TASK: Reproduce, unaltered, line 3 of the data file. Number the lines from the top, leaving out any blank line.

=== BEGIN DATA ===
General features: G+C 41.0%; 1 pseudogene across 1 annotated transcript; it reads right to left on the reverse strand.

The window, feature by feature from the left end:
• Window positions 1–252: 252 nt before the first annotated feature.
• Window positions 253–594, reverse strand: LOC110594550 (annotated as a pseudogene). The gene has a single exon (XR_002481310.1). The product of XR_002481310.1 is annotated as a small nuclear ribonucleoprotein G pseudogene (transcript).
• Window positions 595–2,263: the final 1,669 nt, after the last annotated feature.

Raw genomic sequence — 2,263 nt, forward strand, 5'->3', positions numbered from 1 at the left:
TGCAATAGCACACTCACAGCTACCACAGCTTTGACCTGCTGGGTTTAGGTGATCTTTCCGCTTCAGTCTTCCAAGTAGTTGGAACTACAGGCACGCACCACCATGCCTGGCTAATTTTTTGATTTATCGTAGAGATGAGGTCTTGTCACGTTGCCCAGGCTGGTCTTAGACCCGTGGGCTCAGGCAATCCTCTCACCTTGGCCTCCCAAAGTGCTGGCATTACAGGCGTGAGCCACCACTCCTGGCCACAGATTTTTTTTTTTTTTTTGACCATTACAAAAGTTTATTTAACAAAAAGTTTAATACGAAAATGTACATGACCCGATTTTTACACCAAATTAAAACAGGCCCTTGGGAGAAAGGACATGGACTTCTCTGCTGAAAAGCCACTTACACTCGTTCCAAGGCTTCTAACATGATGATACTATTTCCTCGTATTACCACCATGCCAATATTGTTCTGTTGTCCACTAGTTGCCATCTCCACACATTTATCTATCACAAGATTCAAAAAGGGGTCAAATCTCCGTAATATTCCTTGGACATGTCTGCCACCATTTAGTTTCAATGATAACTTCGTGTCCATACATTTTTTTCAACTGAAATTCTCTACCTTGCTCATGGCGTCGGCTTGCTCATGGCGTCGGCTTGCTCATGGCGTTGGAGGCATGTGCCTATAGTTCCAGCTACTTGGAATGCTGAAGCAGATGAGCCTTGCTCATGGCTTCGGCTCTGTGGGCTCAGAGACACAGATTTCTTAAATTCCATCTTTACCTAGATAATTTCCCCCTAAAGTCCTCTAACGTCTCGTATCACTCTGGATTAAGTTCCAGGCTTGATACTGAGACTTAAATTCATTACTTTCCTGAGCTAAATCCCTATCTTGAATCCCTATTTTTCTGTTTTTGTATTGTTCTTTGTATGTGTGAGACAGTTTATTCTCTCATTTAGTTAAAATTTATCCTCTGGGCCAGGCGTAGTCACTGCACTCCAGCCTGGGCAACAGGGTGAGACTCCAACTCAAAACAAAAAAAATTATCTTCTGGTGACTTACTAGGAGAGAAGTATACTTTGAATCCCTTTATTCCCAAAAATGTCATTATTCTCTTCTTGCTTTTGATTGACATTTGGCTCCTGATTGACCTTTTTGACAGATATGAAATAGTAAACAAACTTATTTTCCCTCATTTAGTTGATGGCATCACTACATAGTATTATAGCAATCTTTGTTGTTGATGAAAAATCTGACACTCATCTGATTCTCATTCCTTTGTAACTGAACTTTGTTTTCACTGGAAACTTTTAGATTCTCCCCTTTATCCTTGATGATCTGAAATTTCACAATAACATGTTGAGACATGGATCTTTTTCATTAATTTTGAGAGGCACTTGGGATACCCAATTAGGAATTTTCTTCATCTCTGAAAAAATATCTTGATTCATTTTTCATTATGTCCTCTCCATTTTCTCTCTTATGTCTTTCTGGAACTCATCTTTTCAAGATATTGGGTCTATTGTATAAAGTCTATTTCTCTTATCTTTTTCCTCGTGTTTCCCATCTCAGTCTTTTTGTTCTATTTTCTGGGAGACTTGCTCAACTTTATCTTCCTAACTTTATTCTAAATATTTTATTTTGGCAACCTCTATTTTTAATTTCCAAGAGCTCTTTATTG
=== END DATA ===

• Window positions 1–252: 252 nt before the first annotated feature.